The politics of a publishing event: the Marchand milieu and The life and spirit of Spinoza of 1719

  • John Christian Laursen
Part of the International Archives of the History of Ideas / Archives Internationales d’Histoire des Idées book series (ARCH, volume 148)


The 1719 edition of La Vie et l’Esprit de Mr Benoît de Spinosa was a significant event in the history of the press. It brought out in print a heretical and subversive text that had hitherto circulated only in clandestine manuscript. It was one of the most accessible of such texts, since it was short, clear, and direct, and did not hide its message behind massive erudition nor disguise it in scholarly polemics. It contained the first French translation of significant sections of Hobbes’s Leviathan and of Spinoza’s Ethics, and provided a materialist interpretation thereof.1 Its publication was a test of the limits of the free press in the Netherlands.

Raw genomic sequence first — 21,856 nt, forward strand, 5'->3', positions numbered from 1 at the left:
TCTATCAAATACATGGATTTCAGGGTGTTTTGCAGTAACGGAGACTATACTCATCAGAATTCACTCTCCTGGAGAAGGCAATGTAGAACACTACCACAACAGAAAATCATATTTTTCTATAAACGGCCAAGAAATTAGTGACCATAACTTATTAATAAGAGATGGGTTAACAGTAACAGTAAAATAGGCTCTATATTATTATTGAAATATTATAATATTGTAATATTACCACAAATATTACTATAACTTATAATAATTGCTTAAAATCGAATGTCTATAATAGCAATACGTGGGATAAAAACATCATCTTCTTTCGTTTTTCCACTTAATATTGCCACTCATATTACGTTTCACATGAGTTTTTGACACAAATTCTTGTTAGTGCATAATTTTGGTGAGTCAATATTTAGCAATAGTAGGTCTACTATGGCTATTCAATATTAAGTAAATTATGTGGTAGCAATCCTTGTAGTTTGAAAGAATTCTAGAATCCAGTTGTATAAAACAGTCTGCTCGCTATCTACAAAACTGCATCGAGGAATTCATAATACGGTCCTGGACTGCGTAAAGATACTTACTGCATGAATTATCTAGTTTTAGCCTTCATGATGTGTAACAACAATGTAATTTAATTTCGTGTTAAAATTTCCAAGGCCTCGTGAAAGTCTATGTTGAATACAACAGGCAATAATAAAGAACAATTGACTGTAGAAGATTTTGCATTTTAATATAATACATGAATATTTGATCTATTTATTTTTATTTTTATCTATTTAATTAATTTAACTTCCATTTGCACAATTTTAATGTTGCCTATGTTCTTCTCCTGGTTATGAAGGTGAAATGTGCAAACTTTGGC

Ideal Type Publishing Event Political Purpose French Translation Early Eighteenth Century 
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  1. 1.
    See Sylvia Berti, `La Vie et l’Esprit de Spinosa (1719) e la prima traduzione francese dell’Ethica’, Rivista storica italiana, 98 (1986): 5–46, and Françoise Charles-Daubert, `Les principales sources de L’Esprit de Spinosa, traité libertin et pamphlet politique’, Groupe de Recherches Spinozists: Travaux et Documents, no. 1(1989): 61–107.Google Scholar
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Copyright information

© Springer Science+Business Media Dordrecht 1996

Authors and Affiliations

  • John Christian Laursen
    • 1
  1. 1.University of CaliforniaRiversideUSA

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